Previously in Executive Search, I had the privilege of meeting and interviewing brilliant people every day. My challenge wasn’t finding talent – it was finding great companies I wanted to find talent for. I didn’t appreciate the urgent need to address this until I received a link to water poverty. This wasn’t water poverty caused by a drought. It was due to a water privatisation deal where the tariffs set were too high for the poorer members of the community to afford. The result? The water supply was cut off. One of the consequences? Little girls being bullied and teased at school for being dirty. What confounded me? The company leading the transaction had a link on their website to CSR (corporate social responsibility). I ask you, how can a company’s business practices cause harm but they have a department ‘to do good’?

It got me thinking about the people leading the transaction and the company’s strategy and modus operandi. Having interviewed many Investment Bankers, I knew that none of the ones I helped my clients hire would ever have been so short-sighted, so irresponsible. Moreover, my clients would never have accepted them.

So what was creating this? What impact is business having on society? How can we improve things?

I explored water poverty – what’s causing it, who’s impacted by it and what needs to be done to solve it. I was saddened by what I found, from questionable policies and poor principles to bad practices, misaligned performance metrics and poor decisions. The crux of it all? People and organisations – their collective mindset and motivations, their actions and inactions.

But I also found some great companies with incredible people doing a lot of good. These weren’t charities. They were profitable commercial entities (including banks). I studied these companies and profiled their people. The findings were extraordinary. These companies and their people gelled and excelled. They were principled and profitable. They were companies worth emulating. The findings were translated into the AMANI™ protocol.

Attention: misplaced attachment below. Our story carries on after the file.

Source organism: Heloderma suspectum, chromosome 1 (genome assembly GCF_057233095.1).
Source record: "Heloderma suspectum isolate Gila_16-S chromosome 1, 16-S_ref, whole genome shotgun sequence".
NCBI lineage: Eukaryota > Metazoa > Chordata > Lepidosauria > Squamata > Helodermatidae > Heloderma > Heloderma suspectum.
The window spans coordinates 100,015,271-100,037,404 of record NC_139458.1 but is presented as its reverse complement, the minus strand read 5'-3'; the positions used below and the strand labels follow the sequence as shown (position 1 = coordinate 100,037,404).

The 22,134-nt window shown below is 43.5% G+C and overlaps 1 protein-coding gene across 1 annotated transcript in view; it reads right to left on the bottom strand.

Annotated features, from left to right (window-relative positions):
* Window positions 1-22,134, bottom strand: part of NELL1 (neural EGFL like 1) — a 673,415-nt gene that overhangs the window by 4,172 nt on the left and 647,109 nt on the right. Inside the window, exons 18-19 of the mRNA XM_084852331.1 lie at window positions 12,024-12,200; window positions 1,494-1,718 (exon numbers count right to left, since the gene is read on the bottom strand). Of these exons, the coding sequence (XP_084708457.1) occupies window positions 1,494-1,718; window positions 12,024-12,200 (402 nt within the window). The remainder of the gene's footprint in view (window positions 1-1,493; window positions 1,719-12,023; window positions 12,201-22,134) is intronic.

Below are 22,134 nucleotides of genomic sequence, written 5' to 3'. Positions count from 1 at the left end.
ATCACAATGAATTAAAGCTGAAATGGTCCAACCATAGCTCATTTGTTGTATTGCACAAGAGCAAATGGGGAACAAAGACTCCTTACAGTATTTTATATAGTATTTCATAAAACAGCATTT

AMANI™ is a work in progress, strengthened through the thoughts, actions and interactions of our community. Join us.

Previously in Executive Search, I had the privilege of meeting and interviewing brilliant people every day. My challenge wasn’t finding talent – it was finding great companies I wanted to find talent for. I didn’t appreciate the urgent need to address this until I received a link to water poverty. This wasn’t water poverty caused by a drought. It was due to a water privatisation deal where the tariffs set were too high for the poorer members of the community to afford. The result? The water supply was cut off. One of the consequences? Little girls being bullied and teased at school for being dirty. What confounded me? The company leading the transaction had a link on their website to CSR (corporate social responsibility). I ask you, how can a company’s business practices cause harm but they have a department ‘to do good’?

It got me thinking about the people leading the transaction and the company’s strategy and modus operandi. Having interviewed many Investment Bankers, I knew that none of the ones I helped my clients hire would ever have been so short-sighted, so irresponsible. Moreover, my clients would never have accepted them.

So what was creating this? What impact was business having on society? How can we improve things?

I explored water poverty – what’s causing it, who’s impacted by it and what needs to be done to solve it. I was saddened by what I found, from questionable policies and poor principles to bad practices, misaligned performance metrics and poor decisions. The crux of it all? People and organisations – their collective mindset and motivations, their actions and inactions.

But I also found some great companies with incredible people doing a lot of good. These weren’t charities. They were profitable commercial entities (including banks). I studied these companies and profiled their people. The findings were extraordinary. These companies and their people gelled and excelled. They were principled and profitable. They were companies worth emulating. The findings were translated into the AMANI™ protocol.

AMANI™ is a work in progress, strengthened through the thoughts, actions and interactions of our community. Join us.

Harmonising Co-Founders

A new venture had three founding partners all sharing the same vision. However, in trying to deliver on that vision, it became rapidly apparent they had different views on how that vision should be executed. We had to figure out if and how they could best work as a...